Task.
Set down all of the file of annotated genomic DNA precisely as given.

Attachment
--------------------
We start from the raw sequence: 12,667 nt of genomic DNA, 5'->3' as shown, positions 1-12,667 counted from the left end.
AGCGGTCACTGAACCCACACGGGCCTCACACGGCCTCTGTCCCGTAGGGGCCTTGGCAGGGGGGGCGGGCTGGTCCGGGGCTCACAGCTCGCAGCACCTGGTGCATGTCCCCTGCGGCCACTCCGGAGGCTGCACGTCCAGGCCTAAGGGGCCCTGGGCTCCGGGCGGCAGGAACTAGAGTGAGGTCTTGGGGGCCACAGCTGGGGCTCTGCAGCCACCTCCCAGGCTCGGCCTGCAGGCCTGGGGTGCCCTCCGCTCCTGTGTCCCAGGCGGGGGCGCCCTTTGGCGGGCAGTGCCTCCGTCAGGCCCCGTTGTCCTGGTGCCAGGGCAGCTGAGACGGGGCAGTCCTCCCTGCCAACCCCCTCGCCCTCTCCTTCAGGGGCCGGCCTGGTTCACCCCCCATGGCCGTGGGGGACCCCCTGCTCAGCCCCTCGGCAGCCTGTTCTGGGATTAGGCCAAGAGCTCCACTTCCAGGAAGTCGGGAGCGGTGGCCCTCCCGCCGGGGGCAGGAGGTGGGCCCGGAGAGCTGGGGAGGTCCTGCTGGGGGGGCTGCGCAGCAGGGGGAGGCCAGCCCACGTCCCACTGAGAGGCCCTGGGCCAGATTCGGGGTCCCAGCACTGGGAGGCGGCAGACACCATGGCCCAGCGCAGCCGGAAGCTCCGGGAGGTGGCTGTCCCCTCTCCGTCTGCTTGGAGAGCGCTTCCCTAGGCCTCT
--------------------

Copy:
We start from the raw sequence: 12,667 nt of genomic DNA, 5'->3' as shown, positions 1-12,667 counted from the left end.
AGCGGTCACTGAACCCACACGGGCCTCACACGGCCTCTGTCCCGTAGGGGCCTTGGCAGGGGGGGCGGGCTGGTCCGGGGCTCACAGCTCGCAGCACCTGGTGCATGTCCCCTGCGGCCACTCCGGAGGCTGCACGTCCAGGCCTAAGGGGCCCTGGGCTCCGGGCGGCAGGAACTAGAGTGAGGTCTTGGGGGCCACAGCTGGGGCTCTGCAGCCACCTCCCAGGCTCGGCCTGCAGGCCTGGGGTGCCCTCCGCTCCTGTGTCCCAGGCGGGGGCGCCCTTTGGCGGGCAGTGCCTCCGTCAGGCCCCGTTGTCCTGGTGCCAGGGCAGCTGAGACGGGGCAGTCCTCCCTGCCAACCCCCTCGCCCTCTCCTTCAGGGGCCGGCCTGGTTCACCCCCCATGGCCGTGGGGGACCCCCTGCTCAGCCCCTCGGCAGCCTGTTCTGGGATTAGGCCAAGAGCTCCACTTCCAGGAAGTCGGGAGCGGTGGCCCTCCCGCCGGGGGCAGGAGGTGGGCCCGGAGAGCTGGGGAGGTCCTGCTGGGGGGGCTGCGCAGCAGGGGGAGGCCAGCCCACGTCCCACTGAGAGGCCCTGGGCCAGATTCGGGGTCCCAGCACTGGGAGGCGGCAGACACCATGGCCCAGCGCAGCCGGAAGCTCCGGGAGGTGGCTGTCCCCTCTCCGTCTGCTTGGAGAGCGCTTCCCTAGGCCTCT